Comparison of an experimental bone cement with surgical Simplex® P, Spineplex® and Cortoss®

Boyd, D.; Towler, M. R.; Wren, A.; Clarkin, O. M.
April 2008
Journal of Materials Science: Materials in Medicine;Apr2008, Vol. 19 Issue 4, p1745
Academic Journal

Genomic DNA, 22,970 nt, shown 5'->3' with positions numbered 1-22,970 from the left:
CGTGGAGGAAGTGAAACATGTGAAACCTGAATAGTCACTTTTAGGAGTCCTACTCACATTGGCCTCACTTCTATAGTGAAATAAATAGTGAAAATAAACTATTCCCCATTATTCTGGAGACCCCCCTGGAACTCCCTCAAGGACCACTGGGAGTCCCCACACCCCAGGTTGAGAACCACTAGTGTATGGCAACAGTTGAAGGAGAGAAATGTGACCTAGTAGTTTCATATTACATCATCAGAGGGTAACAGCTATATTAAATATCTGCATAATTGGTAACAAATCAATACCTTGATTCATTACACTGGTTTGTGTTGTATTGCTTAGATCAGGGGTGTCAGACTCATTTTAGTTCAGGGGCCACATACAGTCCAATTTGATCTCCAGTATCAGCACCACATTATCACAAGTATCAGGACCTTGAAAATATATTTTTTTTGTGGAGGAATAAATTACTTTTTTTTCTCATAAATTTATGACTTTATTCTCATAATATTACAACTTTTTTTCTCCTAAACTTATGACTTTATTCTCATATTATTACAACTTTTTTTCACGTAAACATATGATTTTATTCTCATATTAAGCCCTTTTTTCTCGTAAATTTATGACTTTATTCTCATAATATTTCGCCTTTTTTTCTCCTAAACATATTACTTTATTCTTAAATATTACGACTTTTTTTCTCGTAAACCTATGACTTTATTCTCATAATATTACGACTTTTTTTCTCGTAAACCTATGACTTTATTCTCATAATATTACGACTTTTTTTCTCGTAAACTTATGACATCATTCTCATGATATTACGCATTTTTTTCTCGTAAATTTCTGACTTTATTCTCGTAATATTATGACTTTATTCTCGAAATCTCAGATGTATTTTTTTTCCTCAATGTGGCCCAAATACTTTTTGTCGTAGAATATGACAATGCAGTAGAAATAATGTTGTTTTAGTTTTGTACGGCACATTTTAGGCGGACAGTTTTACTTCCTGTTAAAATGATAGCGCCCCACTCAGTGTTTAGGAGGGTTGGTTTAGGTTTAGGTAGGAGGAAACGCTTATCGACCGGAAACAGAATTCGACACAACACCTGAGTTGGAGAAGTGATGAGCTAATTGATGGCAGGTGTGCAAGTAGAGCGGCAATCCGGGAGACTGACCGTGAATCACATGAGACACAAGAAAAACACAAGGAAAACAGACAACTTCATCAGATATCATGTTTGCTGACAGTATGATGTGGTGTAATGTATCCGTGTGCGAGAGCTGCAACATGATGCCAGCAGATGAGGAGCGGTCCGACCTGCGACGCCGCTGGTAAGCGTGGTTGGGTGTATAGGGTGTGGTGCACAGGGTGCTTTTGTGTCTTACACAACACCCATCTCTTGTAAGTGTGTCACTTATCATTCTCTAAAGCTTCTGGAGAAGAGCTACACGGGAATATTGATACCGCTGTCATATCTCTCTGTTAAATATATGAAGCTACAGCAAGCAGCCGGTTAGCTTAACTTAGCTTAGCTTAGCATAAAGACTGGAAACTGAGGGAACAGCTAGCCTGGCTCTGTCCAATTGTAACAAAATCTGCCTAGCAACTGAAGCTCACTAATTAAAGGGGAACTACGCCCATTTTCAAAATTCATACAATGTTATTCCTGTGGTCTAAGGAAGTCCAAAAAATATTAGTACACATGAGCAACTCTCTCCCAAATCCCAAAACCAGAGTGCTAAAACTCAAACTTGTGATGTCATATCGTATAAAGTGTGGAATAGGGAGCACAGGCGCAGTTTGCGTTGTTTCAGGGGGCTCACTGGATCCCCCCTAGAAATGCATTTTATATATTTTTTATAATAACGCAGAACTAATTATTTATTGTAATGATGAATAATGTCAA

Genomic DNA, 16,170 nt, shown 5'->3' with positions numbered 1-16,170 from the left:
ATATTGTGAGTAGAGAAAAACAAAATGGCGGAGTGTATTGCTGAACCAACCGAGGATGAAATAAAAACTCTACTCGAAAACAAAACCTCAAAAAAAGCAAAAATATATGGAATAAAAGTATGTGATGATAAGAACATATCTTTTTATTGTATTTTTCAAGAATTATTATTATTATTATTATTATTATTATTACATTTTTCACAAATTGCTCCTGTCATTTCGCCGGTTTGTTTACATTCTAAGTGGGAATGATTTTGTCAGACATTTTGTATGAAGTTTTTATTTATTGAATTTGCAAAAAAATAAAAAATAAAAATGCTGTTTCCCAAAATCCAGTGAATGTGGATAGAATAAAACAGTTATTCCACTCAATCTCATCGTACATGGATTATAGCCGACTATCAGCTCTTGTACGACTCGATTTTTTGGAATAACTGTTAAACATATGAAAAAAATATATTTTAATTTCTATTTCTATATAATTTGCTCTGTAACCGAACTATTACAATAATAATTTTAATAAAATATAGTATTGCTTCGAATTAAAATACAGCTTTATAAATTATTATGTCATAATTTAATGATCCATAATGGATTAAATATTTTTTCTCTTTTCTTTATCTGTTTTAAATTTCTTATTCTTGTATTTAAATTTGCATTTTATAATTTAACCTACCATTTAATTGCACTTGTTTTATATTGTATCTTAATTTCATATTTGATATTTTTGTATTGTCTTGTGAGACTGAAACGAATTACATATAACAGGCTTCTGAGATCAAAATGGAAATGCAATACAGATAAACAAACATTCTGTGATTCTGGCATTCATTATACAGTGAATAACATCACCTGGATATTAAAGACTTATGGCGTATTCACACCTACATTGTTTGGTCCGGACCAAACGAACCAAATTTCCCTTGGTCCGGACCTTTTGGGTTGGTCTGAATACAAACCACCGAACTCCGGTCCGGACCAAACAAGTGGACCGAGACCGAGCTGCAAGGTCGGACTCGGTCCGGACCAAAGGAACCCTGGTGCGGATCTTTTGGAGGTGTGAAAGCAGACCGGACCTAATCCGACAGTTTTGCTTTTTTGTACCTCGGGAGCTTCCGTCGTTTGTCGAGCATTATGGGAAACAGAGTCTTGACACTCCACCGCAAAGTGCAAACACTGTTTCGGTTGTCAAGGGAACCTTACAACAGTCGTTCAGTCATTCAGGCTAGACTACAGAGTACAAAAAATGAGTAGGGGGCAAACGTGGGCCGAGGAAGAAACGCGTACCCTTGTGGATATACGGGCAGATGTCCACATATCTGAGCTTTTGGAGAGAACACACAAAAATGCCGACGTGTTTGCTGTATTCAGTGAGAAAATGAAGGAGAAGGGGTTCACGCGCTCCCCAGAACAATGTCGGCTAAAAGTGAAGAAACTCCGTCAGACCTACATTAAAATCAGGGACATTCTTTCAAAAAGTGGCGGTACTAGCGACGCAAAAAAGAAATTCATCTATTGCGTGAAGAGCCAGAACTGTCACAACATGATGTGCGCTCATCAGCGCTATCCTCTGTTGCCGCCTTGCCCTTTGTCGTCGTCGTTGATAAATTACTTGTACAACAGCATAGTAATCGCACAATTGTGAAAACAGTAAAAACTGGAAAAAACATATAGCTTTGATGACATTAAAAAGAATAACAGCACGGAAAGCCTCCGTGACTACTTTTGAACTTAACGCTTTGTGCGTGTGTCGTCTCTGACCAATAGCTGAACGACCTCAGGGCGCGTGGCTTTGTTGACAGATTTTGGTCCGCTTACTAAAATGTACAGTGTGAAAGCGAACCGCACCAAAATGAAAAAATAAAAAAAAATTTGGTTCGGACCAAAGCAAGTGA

Conventional polymethylmethacrylate (PMMA) cements and more recently Bisphenol-a-glycidyl dimethacrylate (BIS-GMA) composite cements are employed in procedures such as vertebroplasty. Unfortunately, such materials have inherent drawbacks including, a high curing exotherm, the incorporation of toxic components in their formulations, and critically, exhibit a modulus mismatch between cement and bone. The literature suggests that aluminium free, zinc based glass polyalkenoate cements (Zn-GPC) may be suitable alternative materials for consideration in such applications as vertebroplasty. This paper, examines one formulation of Zn-GPC and compares its strengths, modulus, and biocompatibility with three commercially available bone cements, Spineplex®, Simplex® P and Cortoss®. The setting times indicate that the current formulation of Zn-GPC sets in a time unsuitable for clinical deployment. However during setting, the peak exotherm was recorded to be 33°C, the lowest of all cements examined, and well below the threshold level for tissue necrosis to occur. The data obtained from mechanical testing shows the Zn-GPC has strengths of 63 MPa in compression and 30 MPa in biaxial flexure. Importantly these strengths remain stable with maturation; similar long term stability was exhibited by both Spineplex® and Simplex® P. Conversely, the strengths of Cortoss® were observed to rapidly diminish with time, a cause for clinical concern. In addition to strengths, the modulus of each material was determined. Only the Zn-GPC exhibited a modulus similar to vertebral trabecular bone, with all commercial materials exhibiting excessively high moduli. Such data indicates that the use of Zn-GPC may reduce adjacent fractures. The final investigation used the well established simulated body fluid (SBF) method to examine the ability of each material to bond with bone. The results indicate that the Zn-GPC is capable of producing a bone like apatite layer at its surface within 24 h which increased in coverage and density up to 7 days. Conversely, Spineplex®, and Simplex® P exhibit no apatite layer formation, while Cortoss® exhibits only minimal formation of an apatite layer after 7 days incubation in SBF. This paper shows that Zn-GPC, with optimised setting times, are suitable candidate materials for further development as bone cements.


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